Colleges and school sixth-forms are preparing to cut “less popular” A-level subjects such as foreign languages and further maths to plug a huge funding gap, head teachers’ leaders have warned. This is from the Telegraph…
Institutions educating 16- to 19-year-olds are also being forced to increase class sizes and cut back on extra-curricular activities because of concerns they can no longer afford to maintain provision at existing levels, they claim.
In a letter to Michael Gove, the Education Secretary, six organisations representing heads and college principals call on the Government to address a “growing disparity” in funding for teenagers’ education.
According to figures, schools received an average of £5,620 in annual funding to teach each GCSE pupil aged 14-to-16 in 2011/12.
But cash levels plummeted to an average of £4,645 for those educating sixth-formers because of an historical “anomaly” in the way funding is allocated by the state.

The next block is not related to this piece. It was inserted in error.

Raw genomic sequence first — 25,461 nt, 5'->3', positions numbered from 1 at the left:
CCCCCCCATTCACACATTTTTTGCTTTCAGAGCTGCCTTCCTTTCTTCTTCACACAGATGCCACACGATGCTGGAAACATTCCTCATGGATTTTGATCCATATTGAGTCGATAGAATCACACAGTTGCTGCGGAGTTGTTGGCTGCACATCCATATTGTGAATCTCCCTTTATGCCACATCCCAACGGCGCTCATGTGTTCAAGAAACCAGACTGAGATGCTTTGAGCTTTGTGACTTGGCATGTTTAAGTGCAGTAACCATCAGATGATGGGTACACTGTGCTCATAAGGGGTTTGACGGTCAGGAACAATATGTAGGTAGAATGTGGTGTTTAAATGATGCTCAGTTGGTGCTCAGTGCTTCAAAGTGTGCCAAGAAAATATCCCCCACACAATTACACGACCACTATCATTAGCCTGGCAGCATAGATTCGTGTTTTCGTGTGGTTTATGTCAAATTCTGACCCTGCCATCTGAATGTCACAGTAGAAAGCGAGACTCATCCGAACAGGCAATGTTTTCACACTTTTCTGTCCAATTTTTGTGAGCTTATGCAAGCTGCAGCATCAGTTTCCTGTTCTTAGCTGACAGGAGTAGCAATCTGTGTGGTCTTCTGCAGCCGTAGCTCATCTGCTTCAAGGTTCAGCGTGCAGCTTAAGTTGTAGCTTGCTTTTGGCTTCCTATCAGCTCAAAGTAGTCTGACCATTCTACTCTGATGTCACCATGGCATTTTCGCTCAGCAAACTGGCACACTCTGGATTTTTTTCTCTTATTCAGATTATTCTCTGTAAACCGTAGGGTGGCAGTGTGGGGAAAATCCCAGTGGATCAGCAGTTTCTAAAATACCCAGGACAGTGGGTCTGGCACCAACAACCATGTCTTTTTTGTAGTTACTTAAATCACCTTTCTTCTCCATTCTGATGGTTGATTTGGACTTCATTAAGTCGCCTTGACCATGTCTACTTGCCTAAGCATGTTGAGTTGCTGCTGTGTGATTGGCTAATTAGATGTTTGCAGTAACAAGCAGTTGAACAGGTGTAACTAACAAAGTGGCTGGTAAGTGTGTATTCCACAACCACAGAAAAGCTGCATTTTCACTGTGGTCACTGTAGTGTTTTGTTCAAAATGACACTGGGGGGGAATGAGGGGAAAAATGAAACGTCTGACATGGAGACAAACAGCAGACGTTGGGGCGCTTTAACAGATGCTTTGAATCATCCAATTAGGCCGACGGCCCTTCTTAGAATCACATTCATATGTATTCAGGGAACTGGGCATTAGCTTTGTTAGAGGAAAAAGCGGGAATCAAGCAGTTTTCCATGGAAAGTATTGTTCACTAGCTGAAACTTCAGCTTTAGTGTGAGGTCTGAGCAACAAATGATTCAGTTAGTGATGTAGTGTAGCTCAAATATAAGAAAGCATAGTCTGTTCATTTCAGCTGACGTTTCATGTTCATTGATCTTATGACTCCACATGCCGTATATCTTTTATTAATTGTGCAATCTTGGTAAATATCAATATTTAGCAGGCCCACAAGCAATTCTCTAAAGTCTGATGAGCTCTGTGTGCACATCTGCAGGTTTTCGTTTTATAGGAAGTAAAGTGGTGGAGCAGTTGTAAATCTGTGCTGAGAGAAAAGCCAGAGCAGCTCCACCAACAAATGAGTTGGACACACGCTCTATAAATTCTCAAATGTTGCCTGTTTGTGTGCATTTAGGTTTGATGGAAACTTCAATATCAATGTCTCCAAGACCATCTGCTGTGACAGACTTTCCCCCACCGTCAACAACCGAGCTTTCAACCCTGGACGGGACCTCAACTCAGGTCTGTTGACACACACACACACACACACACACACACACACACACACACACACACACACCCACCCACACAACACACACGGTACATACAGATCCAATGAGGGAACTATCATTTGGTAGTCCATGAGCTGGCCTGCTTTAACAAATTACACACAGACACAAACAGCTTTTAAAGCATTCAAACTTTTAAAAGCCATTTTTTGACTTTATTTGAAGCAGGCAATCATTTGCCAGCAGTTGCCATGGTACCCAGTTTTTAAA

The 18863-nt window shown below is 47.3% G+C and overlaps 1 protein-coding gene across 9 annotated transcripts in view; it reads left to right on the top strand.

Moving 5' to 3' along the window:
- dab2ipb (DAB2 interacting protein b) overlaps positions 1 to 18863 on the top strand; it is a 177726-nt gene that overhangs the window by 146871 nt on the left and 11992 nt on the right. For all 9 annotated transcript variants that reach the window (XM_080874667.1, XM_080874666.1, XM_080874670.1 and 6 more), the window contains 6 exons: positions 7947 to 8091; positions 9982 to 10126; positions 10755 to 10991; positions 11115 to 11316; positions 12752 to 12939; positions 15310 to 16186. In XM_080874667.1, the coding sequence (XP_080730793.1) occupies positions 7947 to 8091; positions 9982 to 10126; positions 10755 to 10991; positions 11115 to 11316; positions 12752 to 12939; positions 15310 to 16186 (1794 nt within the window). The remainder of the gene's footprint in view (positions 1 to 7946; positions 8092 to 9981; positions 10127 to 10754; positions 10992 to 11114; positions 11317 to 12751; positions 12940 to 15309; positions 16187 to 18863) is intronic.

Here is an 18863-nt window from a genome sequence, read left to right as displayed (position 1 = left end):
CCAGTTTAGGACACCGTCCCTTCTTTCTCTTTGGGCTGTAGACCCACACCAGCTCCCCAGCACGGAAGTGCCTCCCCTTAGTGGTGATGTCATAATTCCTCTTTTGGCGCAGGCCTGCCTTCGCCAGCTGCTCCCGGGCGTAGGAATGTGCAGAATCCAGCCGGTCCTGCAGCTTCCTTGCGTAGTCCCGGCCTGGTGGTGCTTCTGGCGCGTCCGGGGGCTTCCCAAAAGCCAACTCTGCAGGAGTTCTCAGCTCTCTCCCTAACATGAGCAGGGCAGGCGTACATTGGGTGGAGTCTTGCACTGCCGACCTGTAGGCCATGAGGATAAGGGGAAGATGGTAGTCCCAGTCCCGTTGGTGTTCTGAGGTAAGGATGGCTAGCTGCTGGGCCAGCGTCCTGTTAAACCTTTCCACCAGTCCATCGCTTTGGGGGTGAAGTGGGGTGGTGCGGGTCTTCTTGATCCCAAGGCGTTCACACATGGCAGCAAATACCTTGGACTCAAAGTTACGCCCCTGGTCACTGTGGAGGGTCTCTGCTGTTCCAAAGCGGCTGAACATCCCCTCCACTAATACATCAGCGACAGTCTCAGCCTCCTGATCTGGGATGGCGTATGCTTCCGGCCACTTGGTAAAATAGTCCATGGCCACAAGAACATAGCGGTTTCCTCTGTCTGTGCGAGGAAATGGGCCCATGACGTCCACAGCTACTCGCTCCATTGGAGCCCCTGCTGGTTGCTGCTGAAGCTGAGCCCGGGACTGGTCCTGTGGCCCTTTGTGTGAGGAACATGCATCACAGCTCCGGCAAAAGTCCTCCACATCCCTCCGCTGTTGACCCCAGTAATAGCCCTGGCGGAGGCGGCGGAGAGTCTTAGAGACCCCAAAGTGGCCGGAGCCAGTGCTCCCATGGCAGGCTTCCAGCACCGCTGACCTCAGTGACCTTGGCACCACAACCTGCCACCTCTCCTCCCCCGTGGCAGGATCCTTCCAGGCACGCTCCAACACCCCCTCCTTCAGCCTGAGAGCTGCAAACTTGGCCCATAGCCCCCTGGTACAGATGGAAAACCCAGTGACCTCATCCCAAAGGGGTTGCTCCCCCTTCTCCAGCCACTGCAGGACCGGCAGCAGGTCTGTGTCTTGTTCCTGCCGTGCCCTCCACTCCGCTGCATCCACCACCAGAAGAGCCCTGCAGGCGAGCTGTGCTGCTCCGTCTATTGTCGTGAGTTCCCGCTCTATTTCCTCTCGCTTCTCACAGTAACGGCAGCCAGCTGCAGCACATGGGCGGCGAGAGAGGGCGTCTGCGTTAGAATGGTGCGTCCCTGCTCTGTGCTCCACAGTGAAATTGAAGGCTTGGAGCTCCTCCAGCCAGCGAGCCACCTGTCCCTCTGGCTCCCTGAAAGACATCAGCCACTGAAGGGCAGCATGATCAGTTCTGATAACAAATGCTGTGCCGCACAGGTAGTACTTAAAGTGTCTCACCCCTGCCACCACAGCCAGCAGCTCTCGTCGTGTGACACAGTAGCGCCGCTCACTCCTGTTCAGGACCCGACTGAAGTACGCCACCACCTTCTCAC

The group – which includes the Sixth Form Colleges Association, the Association of Colleges and the Association of School and College Leaders – say that funding will fall by three per cent in 2013/14 because of a squeeze on budgets.
Within three years, these institutions will receive just £4,400 per student, it is claimed.
Colleges are now seeking to make savings by reducing tutorial support for students, reduce course teaching time, reduce extra-curricular activities, increase class sizes and scrap “less popular” subjects such as languages, further maths and economics.
A survey by the Association of School and College Leaders has shown that eight-in-10 principals “will have to reduce the choice of courses offered to students”.